To date, there have been many studies demonstrating the benefits of e-learning in a workplace environment, and it would be nice to think that when it comes time to convince your board or boss to implement e-learning at your company, your task would therefore be simple. Unfortunately, that's not always the case. After all, board members, bosses and managers didn't get to where they are by saying “yes” to every idea that comes their way. If you believe e-learning would make sense for your workplace but you just need a little extra help convincing others, Inc. magazine offers these three tips that just could win you the approval you need:
- Aim for two or (ideally) three “yes” responses. Sometimes, setting the mood is all it takes to help you get your point across. If you anticipate some resistance, help set a positive tone by first asking three simple questions related to your goal rather than jumping right in to your primary discussion. For instance, you might ask questions like, “Are you still looking for ways to reduce accidents (or improve productivity or morale, or any of the other tasks an e-learning program could help you accomplish)?” You might follow with something along the lines of, “I think I have an idea that could help you do that and also save money. Do you have a few minutes to discuss it?” Approaching the issue of e-learning in a way that establishes it as a helpful solution right from the start can help reduce any initial objections or resistance so your idea has a better chance of being warmly accepted.
- Pause for effect: Today, most conversations are fast-paced and hurried, which makes it easy for another person to say “no” without really taking the time to think about what they're saying “no” to. Instead of rushing through you presentation or argument, make time for pauses at critical points, including just after you state your proposal and again after you hear the response. In the first instance, your pause creates just enough drama and anticipation to help the other person to focus on what you're saying. In the second instance, pausing after you hear a response shows you're taking time to really appreciate and evaluate what the other person is saying. If you plunge right away into a rebuttal, you give the impression that you don't value the other person's opinion and response.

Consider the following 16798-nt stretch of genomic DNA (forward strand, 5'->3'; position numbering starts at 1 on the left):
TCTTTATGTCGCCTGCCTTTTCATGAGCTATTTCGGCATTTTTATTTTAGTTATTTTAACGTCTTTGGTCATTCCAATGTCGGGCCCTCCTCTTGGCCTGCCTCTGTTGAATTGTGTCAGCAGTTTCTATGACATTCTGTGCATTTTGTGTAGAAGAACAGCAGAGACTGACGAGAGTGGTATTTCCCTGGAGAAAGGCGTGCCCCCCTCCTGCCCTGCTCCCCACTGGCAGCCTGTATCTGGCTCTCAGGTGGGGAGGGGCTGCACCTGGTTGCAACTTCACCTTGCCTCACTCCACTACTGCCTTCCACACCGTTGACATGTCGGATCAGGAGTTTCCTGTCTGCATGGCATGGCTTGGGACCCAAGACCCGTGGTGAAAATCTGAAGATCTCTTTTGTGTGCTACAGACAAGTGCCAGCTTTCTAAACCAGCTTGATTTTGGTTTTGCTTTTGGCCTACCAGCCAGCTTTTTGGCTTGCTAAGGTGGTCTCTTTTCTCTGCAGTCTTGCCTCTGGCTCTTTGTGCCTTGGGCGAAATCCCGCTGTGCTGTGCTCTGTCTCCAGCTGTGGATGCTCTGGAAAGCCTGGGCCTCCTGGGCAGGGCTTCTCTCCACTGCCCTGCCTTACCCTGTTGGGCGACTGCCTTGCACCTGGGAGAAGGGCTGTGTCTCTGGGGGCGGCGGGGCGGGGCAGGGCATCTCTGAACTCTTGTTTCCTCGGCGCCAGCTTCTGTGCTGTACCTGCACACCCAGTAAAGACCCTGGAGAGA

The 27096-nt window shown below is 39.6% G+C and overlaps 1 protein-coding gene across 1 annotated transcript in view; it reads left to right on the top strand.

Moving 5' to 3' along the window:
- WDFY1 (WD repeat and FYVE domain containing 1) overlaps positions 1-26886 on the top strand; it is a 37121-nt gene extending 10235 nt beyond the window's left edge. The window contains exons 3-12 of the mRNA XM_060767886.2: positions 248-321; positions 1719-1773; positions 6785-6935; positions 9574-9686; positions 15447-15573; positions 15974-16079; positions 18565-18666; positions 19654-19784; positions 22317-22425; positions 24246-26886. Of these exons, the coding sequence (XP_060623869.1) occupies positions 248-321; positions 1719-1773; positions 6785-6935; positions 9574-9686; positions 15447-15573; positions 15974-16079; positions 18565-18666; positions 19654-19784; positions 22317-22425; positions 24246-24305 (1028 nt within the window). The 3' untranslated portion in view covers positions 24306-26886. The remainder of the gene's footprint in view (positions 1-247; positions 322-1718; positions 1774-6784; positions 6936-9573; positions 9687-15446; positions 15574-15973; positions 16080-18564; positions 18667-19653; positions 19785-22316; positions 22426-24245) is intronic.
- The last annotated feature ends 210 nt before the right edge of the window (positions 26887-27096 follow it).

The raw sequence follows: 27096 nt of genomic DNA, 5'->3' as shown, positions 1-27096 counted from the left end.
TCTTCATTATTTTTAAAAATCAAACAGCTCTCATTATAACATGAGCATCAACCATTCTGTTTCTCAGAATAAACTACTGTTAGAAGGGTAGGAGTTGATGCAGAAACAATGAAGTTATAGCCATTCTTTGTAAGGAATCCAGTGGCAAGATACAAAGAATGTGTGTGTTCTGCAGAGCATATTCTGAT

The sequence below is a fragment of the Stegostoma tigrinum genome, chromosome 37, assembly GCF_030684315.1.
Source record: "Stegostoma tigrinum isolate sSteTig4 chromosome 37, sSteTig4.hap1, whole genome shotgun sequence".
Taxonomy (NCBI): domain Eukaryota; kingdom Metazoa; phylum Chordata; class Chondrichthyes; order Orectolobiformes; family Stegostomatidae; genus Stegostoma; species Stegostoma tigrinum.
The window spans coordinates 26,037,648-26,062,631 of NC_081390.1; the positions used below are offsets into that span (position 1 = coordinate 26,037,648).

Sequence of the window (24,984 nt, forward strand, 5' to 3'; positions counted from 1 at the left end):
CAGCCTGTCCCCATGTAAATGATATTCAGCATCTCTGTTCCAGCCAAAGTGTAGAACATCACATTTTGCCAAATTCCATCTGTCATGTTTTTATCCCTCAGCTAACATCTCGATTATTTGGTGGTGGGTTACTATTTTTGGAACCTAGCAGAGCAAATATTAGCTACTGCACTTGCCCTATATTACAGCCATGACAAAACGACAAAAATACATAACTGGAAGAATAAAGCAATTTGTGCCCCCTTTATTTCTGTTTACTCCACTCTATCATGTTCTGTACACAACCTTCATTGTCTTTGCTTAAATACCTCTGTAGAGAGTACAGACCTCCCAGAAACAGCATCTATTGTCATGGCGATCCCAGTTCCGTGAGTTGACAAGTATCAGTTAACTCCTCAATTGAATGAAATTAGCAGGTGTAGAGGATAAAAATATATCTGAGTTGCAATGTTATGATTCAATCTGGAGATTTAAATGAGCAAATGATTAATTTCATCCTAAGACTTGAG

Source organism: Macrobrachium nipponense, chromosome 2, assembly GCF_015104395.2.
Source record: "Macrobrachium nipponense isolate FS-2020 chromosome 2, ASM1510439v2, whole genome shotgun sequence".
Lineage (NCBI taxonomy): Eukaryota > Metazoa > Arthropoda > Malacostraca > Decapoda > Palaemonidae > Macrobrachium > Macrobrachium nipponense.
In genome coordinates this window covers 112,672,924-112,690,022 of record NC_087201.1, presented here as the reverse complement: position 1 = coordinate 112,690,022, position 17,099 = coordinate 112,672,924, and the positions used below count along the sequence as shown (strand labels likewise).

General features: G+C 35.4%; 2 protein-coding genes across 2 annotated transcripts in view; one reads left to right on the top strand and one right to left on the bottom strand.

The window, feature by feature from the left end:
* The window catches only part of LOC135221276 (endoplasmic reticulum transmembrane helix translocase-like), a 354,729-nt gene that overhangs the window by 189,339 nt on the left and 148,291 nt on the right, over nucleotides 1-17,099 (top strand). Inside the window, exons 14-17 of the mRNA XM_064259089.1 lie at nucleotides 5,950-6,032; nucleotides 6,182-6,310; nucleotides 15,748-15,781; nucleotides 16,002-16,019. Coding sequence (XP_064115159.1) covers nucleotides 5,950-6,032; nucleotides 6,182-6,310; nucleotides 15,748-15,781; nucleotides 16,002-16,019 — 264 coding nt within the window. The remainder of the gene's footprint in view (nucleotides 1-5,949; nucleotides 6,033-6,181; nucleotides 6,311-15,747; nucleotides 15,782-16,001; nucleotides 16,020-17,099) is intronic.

- Acknowledge the other person's input: Sure, it's nice to have the glory that comes from having a great idea or solution. But if you really want to win approval for an idea you feel is important, it can be a lot more effective to acknowledge the other person's ideas and influence, and even to make it look like your idea is simply an extension of an idea the other person already had. Remember: The person you're trying to convince gets just as much pleasure from coming up with a winning solution as you do, so use that to your advantage.
Not everyone is a natural-born persuader, but with a little practice, you can use these techniques to your advantage, gently persuading your manager, boss, supervisor or board members that your idea is well worth considering – and ultimately, approving.